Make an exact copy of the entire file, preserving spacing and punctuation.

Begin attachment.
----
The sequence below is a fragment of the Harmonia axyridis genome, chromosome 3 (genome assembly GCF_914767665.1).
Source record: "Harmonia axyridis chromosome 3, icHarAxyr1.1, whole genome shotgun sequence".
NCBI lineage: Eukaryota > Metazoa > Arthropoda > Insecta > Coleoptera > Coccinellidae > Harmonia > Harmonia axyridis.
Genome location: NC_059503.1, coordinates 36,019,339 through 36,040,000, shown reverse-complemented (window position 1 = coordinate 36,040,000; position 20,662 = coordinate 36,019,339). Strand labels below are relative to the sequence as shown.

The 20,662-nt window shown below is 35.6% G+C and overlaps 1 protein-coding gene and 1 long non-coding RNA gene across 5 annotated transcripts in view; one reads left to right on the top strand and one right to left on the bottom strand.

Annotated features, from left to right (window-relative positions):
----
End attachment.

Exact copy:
The sequence below is a fragment of the Harmonia axyridis genome, chromosome 3 (genome assembly GCF_914767665.1).
Source record: "Harmonia axyridis chromosome 3, icHarAxyr1.1, whole genome shotgun sequence".
NCBI lineage: Eukaryota > Metazoa > Arthropoda > Insecta > Coleoptera > Coccinellidae > Harmonia > Harmonia axyridis.
Genome location: NC_059503.1, coordinates 36,019,339 through 36,040,000, shown reverse-complemented (window position 1 = coordinate 36,040,000; position 20,662 = coordinate 36,019,339). Strand labels below are relative to the sequence as shown.

The 20,662-nt window shown below is 35.6% G+C and overlaps 1 protein-coding gene and 1 long non-coding RNA gene across 5 annotated transcripts in view; one reads left to right on the top strand and one right to left on the bottom strand.

Annotated features, from left to right (window-relative positions):